“Dead” trees are actually full of life
What are the ecological benefits of snags? Standing dead trees, called snags, provide birds and mammals with shelter to raise young and raptors with unobstructed vantage points.
As forest ecologist Jerry Franklin likes to say, “A dead tree is more alive than a live tree.” Alive with critters from large to small, that is!
Hundreds of native birds, mammals, amphibians, reptiles and nearly all fish (because of the beneficial effect of snags on watersheds) benefit from snags for food, nesting or shelter.
Snags are homes
Only 30 bird species are capable of making their own nest cavities in trees. The pileated woodpecker is a famous example. Another 80 animal species, like fishers, depend upon previously-excavated or natural tree holes for their nests. Some, like wolverines, count on deep drifts piled around natural obstructions like dead tree trunks to dig their dens in winter.
The insulation of a tree-trunk home allows wildlife to survive high summer and low winter temperature extremes. Tree cavities and loose bark are used by many animals to store their food supplies, while insects living inside the dead wood eat thousands of forest pests, which can harm living trees. Woodpeckers and creepers feast on the wood-eating insects and provide “sawdust” for ants to process. Deer and mountain caribou eat the lichen growing on the trunks.
When they eventually fall into or near water and wetlands, fish and amphibians hide under and around dead wood. This aquatic “structure” provides important shelter for juvenile salmon, steelhead, char and trout. Without woody debris in our rivers and streams, these watersheds can’t provide adequate habitat for many native fish species.
Whether created through natural processes or active forest restoration, standing or down, dead wood plays an important role on the landscape. Learn more about the debate around snag trees in this article from Yale Environment 360!
Respecting human needs while preserving habitat
We are working with partners to increase awareness of the importance of snags, and ensure forest management policies on our public lands protect the values they offer. Three national forests in Washington—the Okanogan-Wenatchee, Umatilla and Colville National Forests (click here to see a map of acreage open to snag felling in Washington)—currently allow the felling of snags on portions of their lands for firewood unless there are active cavity nests in the tree.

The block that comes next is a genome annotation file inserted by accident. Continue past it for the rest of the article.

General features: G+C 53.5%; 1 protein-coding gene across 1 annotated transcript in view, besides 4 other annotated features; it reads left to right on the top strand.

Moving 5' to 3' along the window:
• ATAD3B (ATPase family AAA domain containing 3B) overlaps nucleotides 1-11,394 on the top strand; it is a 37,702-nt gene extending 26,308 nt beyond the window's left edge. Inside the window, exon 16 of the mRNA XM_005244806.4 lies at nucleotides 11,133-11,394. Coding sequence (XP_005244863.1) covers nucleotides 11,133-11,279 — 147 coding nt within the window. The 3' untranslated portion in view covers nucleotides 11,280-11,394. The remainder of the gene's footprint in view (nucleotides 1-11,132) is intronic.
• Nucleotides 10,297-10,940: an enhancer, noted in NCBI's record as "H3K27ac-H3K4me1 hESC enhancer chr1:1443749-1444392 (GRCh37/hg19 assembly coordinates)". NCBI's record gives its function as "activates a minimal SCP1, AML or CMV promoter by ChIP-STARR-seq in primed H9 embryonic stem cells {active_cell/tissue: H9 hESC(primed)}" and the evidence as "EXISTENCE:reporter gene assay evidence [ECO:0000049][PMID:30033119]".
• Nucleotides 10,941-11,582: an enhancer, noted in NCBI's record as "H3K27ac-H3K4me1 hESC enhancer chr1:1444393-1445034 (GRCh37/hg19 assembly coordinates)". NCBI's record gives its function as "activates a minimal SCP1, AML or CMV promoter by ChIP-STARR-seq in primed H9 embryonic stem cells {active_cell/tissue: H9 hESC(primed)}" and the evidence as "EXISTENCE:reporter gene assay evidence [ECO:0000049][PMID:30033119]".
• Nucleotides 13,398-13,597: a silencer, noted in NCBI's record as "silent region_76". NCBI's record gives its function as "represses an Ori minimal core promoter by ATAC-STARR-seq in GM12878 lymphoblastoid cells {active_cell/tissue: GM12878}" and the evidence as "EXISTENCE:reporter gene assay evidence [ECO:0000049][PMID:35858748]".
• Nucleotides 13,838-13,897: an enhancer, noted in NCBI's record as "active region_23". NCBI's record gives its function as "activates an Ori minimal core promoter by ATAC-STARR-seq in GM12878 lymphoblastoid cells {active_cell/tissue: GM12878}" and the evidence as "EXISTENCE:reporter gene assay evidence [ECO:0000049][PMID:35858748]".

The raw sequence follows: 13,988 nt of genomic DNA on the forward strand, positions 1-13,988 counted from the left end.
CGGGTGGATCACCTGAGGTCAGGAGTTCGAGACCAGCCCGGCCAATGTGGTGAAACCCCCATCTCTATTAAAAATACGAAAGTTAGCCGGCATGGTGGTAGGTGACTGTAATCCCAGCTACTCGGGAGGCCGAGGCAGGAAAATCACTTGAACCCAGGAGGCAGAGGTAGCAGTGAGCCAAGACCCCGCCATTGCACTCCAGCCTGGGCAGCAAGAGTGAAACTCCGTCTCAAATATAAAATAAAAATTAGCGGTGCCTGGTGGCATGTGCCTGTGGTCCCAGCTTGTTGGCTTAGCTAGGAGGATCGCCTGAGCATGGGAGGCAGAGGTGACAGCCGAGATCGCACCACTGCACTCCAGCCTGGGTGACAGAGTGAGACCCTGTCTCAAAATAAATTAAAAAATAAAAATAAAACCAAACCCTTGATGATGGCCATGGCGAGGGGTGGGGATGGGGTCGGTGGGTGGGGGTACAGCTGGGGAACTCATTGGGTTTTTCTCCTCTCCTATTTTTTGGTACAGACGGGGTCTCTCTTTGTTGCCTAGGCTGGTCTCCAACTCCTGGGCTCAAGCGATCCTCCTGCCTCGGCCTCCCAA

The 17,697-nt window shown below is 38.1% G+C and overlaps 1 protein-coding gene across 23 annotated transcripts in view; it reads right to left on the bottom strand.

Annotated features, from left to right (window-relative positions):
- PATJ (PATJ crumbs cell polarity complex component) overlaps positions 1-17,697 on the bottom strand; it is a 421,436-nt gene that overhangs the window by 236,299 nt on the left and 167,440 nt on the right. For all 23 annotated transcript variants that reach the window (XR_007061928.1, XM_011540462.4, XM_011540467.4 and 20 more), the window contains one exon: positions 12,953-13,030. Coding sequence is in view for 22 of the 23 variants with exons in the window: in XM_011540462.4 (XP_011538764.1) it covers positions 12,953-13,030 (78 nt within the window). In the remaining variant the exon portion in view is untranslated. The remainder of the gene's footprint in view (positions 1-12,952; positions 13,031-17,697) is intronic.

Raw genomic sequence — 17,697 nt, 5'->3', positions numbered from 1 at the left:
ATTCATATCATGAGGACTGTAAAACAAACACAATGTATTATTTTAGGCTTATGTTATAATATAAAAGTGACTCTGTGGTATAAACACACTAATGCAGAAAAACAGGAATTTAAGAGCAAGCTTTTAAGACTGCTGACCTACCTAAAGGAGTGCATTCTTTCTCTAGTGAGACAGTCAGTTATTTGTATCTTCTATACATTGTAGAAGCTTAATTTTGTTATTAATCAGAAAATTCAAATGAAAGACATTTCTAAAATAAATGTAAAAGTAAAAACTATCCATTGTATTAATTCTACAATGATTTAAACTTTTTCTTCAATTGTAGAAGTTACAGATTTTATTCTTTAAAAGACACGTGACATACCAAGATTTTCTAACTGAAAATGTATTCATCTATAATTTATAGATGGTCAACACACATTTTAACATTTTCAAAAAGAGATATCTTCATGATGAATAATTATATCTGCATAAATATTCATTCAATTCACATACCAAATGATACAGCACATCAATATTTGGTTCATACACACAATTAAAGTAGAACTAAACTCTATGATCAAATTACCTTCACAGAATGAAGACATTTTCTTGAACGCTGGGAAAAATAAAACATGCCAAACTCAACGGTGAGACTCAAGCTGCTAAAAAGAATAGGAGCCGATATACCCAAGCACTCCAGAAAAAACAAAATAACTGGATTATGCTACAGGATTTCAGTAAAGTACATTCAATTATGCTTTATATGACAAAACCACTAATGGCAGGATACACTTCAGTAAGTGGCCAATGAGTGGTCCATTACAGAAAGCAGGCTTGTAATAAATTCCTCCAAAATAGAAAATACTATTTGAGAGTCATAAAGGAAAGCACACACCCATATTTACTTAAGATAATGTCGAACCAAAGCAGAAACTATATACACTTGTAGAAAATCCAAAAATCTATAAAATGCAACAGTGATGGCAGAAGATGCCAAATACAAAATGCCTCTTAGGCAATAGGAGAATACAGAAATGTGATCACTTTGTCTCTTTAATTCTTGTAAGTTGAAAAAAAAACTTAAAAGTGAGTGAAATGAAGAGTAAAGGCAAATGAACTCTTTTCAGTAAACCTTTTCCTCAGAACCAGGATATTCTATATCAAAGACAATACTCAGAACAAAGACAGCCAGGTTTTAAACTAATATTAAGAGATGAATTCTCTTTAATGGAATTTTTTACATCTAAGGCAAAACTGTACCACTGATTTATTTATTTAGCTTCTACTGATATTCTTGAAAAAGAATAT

Firewood cutting and snag felling is already restricted in wilderness and some sensitive areas. A firewood gathering guide from Okanogan-Wenatchee National Forest can be found here. The Okanogan-Wenatchee and other national forests also provide special firewood-collection zones. Often, these are small trees left behind or piled up after forest thinning and stand-reduction projects.
However, from the ground it can be extremely difficult for woodcutters to determine if a snag or dead tree is being used for nesting or denning. Sensible firewood-gathering regulations are needed to protect nesting and denning sites.
Due to the policies mentioned above and a lack of enforcement capacity, researchers have documented not only the continued loss of snags on the landscape, but the removal of trees providing home to wildlife such as the black-backed woodpecker, white-headed woodpecker, Pileated woodpecker, Lewis’ woodpecker and American three-toed woodpecker.
We understand firewood gathering is an important activity for campers and those living in rural areas, but it’s important to leave big snags standing and when possible, to gather downed, dead wood from the forest floor!
While there is important social and economic value to firewood gathering and recreation on these national forests (and often some ecological benefit from the removal of small and downed dead fuels), the removal of standing, dead wood needs sensible and scientifically-sound management guidelines to help protect nesting sites, wildlife habitat and healthy ecosystems.
Learn more about snags
- Snags – The Wildlife Tree: Washington Department of Fish and Wildlife (WDFW)
- Do Burned Forests Need Human Help or Do They Do Better on Their Own? from Adventure Journal
- “A Time for Change: A Review of US Forest Service Policies on Snag Cutting and Its Impacts on Cavity-nesting Species in Eastern Washington“: A poster presentation by Jeff Kozma (Yakama Nation) and Teresa Lorenz (WDFW).
- Snags – The Wildlife Tree: Webpage on the Washington Department of Fish and Wildlife website.
- US Forest Service Region 6 webpage on the value of snags